The capital city of New Zealand, Wellington is located at the
southern tip of the North Island. It is situated on a splendid
harbour and hemmed in by steep hills, creating a compact inner city
centre with a mix of historic and modern buildings. It is the
second largest city in the country, the energetic centre for
culture and arts, and the entertainment, commercial and political
capital of New Zealand with an air of pronounced sophistication and
vibrancy. Apart from its importance as the capital, it is the main
departure point for the South Island.
Also called 'Windy Wellington', it lives up to its name
especially in winter when the lashing winds from the Cook Strait
whistle through the wind funnels created by the high-rise buildings
of the central business district. The bustling, pretty waterfront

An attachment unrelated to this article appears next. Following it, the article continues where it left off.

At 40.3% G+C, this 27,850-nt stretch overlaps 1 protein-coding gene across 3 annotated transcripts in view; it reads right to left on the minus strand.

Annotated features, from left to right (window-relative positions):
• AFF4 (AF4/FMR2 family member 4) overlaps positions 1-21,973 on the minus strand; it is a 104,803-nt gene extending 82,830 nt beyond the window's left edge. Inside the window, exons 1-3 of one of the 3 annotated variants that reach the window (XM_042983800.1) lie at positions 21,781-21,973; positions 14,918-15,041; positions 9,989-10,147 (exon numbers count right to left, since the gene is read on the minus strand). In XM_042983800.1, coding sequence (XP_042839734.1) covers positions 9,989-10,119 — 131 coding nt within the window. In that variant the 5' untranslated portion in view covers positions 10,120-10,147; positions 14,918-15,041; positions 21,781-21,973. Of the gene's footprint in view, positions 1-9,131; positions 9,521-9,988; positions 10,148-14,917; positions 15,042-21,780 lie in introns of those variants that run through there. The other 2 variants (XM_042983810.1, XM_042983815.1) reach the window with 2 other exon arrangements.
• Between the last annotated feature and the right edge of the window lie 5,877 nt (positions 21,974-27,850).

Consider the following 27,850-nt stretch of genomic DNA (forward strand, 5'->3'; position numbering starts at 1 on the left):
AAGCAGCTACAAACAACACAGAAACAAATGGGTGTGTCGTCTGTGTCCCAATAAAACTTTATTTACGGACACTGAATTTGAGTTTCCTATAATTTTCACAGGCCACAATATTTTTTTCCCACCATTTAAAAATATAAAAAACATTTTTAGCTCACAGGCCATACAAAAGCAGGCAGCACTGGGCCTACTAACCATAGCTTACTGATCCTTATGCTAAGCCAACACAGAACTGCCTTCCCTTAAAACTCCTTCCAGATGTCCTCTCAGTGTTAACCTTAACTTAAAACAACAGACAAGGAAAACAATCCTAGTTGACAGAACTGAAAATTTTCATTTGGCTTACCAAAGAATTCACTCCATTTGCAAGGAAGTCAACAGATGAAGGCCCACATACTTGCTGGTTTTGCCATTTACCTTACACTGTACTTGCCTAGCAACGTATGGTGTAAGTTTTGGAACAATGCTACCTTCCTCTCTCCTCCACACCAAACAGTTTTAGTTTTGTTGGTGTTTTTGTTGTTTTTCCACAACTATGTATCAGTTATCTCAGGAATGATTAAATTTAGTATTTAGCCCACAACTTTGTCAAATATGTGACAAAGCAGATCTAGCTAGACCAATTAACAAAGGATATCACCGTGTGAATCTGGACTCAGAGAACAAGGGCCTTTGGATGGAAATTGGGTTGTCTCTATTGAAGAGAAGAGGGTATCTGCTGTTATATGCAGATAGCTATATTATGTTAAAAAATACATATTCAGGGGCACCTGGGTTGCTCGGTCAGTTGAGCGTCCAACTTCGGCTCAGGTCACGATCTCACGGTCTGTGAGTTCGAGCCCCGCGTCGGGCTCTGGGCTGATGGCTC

area is a sheltered refuge with a graceful promenade, featuring
shops, restaurants and various leisure activities. Brightly
coloured sails scud across the harbour, the reliable wind providing
excellent sailing and windsurfing opportunities. The ferry to the
picturesque Days Bay, one of Wellington's best swimming beaches,
affords excellent views of the city from the water. Dominating the
waterfront is the Te Papa Museum, the pride and joy of the nation
that embodies the quintessence of New Zealand and its people.
In the city centre the Parliamentary District is the
architectural masterpiece of Wellington, including the Old
Government Building, the second largest wooden building in the
world; the unmistakable modernist Beehive, the executive offices of
Parliament; Parliament House and the Victorian Gothic National
The cable car takes people up to the Botanic Gardens for vistas
of the city centre and across the harbour to the Hutt Valley, one
of the scenic locations used in the filming of 'Lord of the Rings'.
Another film site is Mount Victoria, offering sweeping panoramic
views of the city and its suburbs, the surrounding hills and bays,
and the harbour.